Officials say turnout in the parliamentary election hit 67 percent, despite concerns about "political suppression" in the Gulf state. Two opposition parties were barred from taking part, while others demanded a boycott.
Bahrain is expected Sunday to announce the results of its parliamentary election that saw opposition parties either barred or demand voters boycott the polls.
Officials said 293 candidates — including 41 women — ran for the 40-seat House of Representatives, in a vote that was denounced by many rights organizations as a "farce." The government insisted the election was "democratic" but warned voters that Iran and Qatar were trying to disrupt proceedings.
The Interior Ministry said Bahrainis were receiving text messages falsely warning that their name had been removed from the electoral register. The messages appeared to encourage people not to vote.
The country's justice minister announced a preliminary voter turnout of 67 percent, saying it was "well above" the 53 percent registered during the last election in 2014.
But the Shiite Al-Wefaq party, which along with the secular Waad party wasn't allowed to field candidates, said in a tweet that many voters had stayed away despite authorities "forcing" people to participate.
Crackdown on dissidents
In the run-up to the election, Bahraini authorities arrested at least six people for "obstructing the electoral process." Those detained and charged included Ali Rashed al-Asheeri, a former lawmaker with Al-Wefaq party, according to the UK-based Bahrain Institute for Rights and Democracy.
Al-Wefaq called for a boycott of the polls after the government passed a law in June barring "leaders and members of political associations dissolved for violating the kingdom's constitution or its laws" from standing.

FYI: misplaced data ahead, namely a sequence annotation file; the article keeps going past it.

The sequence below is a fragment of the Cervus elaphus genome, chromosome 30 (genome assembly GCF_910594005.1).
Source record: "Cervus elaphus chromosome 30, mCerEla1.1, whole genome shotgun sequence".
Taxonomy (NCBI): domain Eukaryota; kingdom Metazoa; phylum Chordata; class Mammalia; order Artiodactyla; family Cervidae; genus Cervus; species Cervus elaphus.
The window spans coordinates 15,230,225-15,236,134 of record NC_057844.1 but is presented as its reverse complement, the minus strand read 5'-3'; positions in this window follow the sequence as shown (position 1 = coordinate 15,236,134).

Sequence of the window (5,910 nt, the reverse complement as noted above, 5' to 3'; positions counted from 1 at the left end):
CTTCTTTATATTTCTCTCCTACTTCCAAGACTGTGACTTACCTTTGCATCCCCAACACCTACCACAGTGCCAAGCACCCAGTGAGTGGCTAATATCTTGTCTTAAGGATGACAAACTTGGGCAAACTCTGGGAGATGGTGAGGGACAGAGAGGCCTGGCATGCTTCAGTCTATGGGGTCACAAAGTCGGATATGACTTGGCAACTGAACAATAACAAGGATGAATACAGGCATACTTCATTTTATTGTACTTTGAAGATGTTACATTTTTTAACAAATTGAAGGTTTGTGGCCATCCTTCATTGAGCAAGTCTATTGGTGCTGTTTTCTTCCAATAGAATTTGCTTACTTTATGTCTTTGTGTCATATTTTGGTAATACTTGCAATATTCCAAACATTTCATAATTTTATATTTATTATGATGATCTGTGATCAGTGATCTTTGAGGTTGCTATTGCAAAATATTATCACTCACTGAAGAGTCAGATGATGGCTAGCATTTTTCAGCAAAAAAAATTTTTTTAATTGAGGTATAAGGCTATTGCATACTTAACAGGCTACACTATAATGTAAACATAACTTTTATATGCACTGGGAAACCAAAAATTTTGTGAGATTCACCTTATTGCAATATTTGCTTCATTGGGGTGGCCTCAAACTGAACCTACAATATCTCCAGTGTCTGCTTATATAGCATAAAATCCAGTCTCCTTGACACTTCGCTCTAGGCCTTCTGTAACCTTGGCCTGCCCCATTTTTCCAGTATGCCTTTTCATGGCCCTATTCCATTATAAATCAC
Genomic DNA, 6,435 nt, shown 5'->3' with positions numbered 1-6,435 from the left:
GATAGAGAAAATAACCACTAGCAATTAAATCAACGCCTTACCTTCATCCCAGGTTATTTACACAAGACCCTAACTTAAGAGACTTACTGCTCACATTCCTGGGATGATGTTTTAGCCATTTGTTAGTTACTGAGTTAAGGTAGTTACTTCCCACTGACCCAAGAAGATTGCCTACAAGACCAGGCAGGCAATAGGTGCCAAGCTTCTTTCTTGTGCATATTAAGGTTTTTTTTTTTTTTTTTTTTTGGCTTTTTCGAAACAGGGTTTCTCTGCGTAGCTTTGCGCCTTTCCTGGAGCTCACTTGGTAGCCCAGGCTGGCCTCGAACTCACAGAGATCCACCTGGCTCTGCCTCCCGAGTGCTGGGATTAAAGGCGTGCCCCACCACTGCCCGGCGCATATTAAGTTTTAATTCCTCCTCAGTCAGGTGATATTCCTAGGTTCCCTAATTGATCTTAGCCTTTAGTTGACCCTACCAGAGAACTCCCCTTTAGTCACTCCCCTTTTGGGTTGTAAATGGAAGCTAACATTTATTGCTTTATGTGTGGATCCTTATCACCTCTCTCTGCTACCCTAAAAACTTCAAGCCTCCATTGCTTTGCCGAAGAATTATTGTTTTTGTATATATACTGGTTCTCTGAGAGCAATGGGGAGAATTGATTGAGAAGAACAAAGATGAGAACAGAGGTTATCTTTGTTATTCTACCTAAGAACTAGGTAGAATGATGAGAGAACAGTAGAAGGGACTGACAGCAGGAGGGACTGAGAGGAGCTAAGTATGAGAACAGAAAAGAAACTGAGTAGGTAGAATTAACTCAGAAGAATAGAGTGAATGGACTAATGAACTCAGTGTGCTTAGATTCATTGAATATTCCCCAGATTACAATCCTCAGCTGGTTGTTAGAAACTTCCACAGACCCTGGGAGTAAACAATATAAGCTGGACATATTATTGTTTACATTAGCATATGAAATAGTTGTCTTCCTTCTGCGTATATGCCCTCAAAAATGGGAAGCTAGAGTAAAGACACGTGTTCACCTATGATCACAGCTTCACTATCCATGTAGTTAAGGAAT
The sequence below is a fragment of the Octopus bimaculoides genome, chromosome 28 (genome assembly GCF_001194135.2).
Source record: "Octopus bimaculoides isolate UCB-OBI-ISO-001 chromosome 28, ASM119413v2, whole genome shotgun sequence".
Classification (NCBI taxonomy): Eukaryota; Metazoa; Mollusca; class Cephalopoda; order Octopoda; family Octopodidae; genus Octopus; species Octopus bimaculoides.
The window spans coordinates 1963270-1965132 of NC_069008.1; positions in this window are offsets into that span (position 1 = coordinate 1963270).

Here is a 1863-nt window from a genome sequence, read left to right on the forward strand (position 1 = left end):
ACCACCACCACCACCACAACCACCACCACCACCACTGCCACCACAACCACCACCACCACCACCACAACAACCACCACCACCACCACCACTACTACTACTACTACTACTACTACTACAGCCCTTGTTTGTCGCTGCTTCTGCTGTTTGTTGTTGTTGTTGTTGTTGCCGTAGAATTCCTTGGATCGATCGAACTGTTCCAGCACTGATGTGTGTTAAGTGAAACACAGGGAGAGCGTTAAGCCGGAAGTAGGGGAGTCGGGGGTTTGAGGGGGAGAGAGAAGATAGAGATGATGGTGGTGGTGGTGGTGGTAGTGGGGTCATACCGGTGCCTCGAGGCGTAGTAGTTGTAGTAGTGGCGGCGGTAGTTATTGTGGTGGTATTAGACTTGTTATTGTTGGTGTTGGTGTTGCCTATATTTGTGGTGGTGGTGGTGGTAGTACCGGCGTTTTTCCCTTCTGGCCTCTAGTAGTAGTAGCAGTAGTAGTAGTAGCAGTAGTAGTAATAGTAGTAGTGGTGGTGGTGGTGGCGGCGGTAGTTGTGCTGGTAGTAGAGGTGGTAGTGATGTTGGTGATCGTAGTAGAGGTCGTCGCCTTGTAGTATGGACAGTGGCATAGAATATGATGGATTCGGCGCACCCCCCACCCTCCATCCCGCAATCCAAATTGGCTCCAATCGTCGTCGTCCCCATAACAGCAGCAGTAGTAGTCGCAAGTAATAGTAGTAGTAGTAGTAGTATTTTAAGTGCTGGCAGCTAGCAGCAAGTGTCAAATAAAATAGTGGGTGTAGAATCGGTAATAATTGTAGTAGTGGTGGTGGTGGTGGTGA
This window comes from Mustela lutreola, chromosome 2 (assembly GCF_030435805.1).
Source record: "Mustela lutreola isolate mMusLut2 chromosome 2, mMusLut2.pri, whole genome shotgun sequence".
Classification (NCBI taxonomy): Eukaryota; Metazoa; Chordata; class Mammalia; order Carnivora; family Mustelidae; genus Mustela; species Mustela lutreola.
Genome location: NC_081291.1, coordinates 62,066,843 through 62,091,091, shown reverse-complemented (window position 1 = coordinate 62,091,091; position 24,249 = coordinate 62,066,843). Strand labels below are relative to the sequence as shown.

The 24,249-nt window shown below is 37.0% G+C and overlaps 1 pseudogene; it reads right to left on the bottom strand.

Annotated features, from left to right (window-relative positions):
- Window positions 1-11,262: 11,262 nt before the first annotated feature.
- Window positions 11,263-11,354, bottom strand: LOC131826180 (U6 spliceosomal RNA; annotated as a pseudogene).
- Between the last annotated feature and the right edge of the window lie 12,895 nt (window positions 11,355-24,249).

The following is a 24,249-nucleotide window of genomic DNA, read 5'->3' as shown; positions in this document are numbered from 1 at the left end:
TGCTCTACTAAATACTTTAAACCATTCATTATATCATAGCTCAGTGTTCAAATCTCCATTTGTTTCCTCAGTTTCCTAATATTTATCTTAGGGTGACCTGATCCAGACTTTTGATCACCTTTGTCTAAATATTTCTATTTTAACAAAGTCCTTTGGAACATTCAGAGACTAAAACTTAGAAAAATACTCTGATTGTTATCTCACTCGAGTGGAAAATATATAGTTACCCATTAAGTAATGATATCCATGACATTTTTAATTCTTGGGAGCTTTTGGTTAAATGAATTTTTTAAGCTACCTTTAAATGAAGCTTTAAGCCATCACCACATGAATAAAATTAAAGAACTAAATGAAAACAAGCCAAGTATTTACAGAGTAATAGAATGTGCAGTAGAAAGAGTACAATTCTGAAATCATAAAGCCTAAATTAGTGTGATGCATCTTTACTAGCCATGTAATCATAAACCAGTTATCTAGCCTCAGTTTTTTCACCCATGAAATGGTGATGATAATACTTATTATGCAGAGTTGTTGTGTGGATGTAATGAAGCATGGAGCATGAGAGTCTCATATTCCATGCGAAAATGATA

Human rights watchdog Amnesty International said Friday it was "gravely concerned" over political suppression in the tiny Gulf kingdom.
"Over the past two years, the crackdown in Bahrain has seen the political opposition detained, intimidated and silenced," Devin Kenney, the group's Bahrain researcher, told the Agence France-Presse news agency.
"We call on the authorities to stop this ongoing and escalating repression and to allow free expression of dissenting voices, including those who oppose monarchy," he added.
Bahrain, where a Sunni minority rules over a Shiite majority, has been rocked by unrest since authorities backed by reinforcements from Saudi Arabia and the United Arab Emirates carried out a bloody crackdown on Arab Spring protests in 2011.
Bahrain accuses Iran of fomenting Shiite armed opposition amid a spate of attacks on security forces and infrastructure.
On November 4, a Bahrain appeals court sentenced Sheikh Ali Salman, the head of Al-Wefaq movement, to life in prison for spying for regional rival Qatar. He had been acquitted by Bahrain's High Criminal Court in June alongside two prominent aides, Sheikh Hassan Ali Juma Sultan and Ali Mahdi Ali al-Aswad, who were tried in absentia.
Bahrain is strategically located in the Persian Gulf, and is home to the US Navy's Fifth Fleet and a British naval base.
mm, shs/cmk (AFP, Reuters)